• A new victim services coordinator, a case manager, and three on-site counselors at Samaritan House
  • Expanded bed space for Samaritan House to provide victims of human trafficking a safe and supportive place for them and their children to get back on their feet.
  • The costs incurred by law enforcement agencies while investigating a potential human trafficking case.

"Samaritan House is thrilled to be working with the Attorney General's office in combating human trafficking," said Robin Gauthier, Executive Director of Samaritan House. "The average age a teen enters sex trafficking in the United States is 12-14, so this could be one of your family members or mine."


The Task Force grant proposal earned the support of a diverse set of partners, including the U.S. Attorney for the Eastern District of Virginia, the U.S. Conference of Catholic Bishops/Migration and Refugee Services, U.S. Customs and Border Protection, the Transportation Security Administration, the FBI, the Department of Labor, and the Commonwealth's Attorneys and police chiefs of several Hampton Roads cities.


Experts believe that Virginia's central location along major interstate corridors and its international points of connection make it vulnerable to trafficking activity. Through June 30, 2016, Virginia has had the 13th most cases reported to the National Human Trafficking Resource Center hotline. This year the hotline has received 339 calls reporting 73 cases of human trafficking in Virginia, the majority of which have been for women forced into sex work against their will. In 2015, the hotline received 624 calls referencing 145 cases of human trafficking from Virginia.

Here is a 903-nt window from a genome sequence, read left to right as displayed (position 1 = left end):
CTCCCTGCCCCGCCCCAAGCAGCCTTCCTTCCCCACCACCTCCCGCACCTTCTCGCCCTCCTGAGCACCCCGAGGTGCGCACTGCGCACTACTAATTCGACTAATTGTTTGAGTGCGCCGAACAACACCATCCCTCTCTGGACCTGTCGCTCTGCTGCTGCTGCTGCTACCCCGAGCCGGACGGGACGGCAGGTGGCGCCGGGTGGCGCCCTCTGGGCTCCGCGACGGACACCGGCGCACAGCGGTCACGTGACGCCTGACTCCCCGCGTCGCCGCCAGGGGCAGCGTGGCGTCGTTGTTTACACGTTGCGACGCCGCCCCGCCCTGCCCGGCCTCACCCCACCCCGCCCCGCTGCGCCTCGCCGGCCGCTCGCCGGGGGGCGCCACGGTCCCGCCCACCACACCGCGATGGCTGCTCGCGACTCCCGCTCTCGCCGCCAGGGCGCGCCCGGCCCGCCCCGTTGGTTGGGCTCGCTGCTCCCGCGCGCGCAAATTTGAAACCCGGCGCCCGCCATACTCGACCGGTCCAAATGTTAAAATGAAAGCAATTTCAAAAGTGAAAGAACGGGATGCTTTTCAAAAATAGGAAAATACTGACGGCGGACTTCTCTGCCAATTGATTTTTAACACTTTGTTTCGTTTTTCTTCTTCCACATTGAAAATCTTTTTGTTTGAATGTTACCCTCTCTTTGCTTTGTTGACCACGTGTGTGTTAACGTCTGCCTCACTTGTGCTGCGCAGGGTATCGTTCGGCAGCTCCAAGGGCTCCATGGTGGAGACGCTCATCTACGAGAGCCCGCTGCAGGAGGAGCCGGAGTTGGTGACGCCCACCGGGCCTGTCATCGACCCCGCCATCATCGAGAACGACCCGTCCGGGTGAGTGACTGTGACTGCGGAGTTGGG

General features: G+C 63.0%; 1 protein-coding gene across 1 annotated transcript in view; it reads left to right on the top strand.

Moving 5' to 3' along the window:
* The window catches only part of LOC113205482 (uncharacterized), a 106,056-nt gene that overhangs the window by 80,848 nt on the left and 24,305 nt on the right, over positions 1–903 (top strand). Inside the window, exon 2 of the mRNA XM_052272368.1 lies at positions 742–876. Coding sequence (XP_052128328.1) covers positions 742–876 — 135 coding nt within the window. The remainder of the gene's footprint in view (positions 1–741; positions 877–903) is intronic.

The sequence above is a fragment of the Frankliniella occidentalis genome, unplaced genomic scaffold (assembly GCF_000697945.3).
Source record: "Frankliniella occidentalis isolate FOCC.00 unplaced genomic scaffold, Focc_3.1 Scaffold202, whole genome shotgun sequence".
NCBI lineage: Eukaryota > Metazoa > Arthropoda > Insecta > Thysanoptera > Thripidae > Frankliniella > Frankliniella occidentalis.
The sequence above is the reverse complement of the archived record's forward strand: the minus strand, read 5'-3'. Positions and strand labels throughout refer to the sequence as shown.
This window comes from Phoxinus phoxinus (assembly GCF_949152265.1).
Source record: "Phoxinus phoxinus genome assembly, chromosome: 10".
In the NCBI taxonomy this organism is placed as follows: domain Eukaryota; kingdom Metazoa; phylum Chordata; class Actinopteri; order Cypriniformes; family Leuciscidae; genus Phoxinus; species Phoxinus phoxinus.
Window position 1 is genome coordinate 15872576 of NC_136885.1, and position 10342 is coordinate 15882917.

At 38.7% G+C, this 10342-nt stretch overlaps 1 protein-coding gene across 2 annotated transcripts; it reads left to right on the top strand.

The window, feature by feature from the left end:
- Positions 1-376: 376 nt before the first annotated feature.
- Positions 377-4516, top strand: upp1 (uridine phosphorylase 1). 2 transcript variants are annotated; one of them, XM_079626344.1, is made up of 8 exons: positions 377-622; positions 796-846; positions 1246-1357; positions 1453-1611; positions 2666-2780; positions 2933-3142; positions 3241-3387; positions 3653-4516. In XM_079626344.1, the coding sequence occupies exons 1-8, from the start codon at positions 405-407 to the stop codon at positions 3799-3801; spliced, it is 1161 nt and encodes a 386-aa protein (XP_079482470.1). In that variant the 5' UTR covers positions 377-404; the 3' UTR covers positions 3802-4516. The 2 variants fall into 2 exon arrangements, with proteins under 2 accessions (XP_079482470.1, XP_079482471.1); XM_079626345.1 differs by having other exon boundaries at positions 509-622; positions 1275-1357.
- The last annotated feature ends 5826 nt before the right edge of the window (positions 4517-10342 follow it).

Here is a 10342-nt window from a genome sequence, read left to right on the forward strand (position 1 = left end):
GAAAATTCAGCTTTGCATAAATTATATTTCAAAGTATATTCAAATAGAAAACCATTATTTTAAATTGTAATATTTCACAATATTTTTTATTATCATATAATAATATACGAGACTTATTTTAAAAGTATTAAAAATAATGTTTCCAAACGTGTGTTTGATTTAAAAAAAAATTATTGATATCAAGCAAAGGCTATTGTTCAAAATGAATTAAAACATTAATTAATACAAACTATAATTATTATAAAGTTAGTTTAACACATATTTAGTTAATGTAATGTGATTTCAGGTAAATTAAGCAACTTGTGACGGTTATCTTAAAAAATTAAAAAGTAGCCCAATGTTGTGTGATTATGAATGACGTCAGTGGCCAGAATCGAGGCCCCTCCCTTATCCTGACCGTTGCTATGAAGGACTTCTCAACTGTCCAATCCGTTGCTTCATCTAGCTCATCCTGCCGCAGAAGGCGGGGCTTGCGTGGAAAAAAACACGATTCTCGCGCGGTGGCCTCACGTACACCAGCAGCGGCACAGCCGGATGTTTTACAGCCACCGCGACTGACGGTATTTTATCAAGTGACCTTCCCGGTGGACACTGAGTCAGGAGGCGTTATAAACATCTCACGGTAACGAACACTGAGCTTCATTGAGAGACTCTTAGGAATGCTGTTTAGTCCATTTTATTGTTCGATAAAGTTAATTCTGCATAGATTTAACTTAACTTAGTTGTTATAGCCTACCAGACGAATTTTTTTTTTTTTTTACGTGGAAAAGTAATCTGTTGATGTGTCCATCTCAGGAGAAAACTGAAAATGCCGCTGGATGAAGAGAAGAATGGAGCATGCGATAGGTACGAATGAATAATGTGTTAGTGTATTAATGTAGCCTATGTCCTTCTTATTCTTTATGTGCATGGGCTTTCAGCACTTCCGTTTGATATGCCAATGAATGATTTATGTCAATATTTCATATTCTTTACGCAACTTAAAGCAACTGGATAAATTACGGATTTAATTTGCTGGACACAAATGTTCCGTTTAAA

To combat human trafficking in Virginia, Attorney General Herring has offered additional training to law enforcement, worked on legislation to provide prosecutors and law enforcement with additional tools, and launched a statewide public awareness campaign including an award-winning and ground-breaking online component to target those involved in human trafficking with ads in English, Spanish, Korean, and Vietnamese. This summer, he announced a new partnership with the Department of Homeland Security's Blue Campaign to provide communities and local law enforcement agencies with additional resources and training to combat human trafficking in Virginia.


Since 1984, Samaritan House has provided emergency housing, transitional housing, and community outreach to victims of domestic violence and homeless families in Hampton Roads. Samaritan House is committed to fostering personal safety, growth and self-sufficiency in adults and their children through the freedom from sexual and domestic violence and homelessness.


HSI is the critical investigative arm of the Department of Homeland Security and is a vital U.S. asset in combating criminal organizations illegally exploiting America's travel, trade, financial and immigration systems. HSI has broad legal authority to enforce a diverse array of federal statutes, including human trafficking and smuggling, financial crimes like bulk cash smuggling, cybercrimes, document and benefit fraud, weapons and narcotics smuggling, art and antiquities theft, and export enforcement.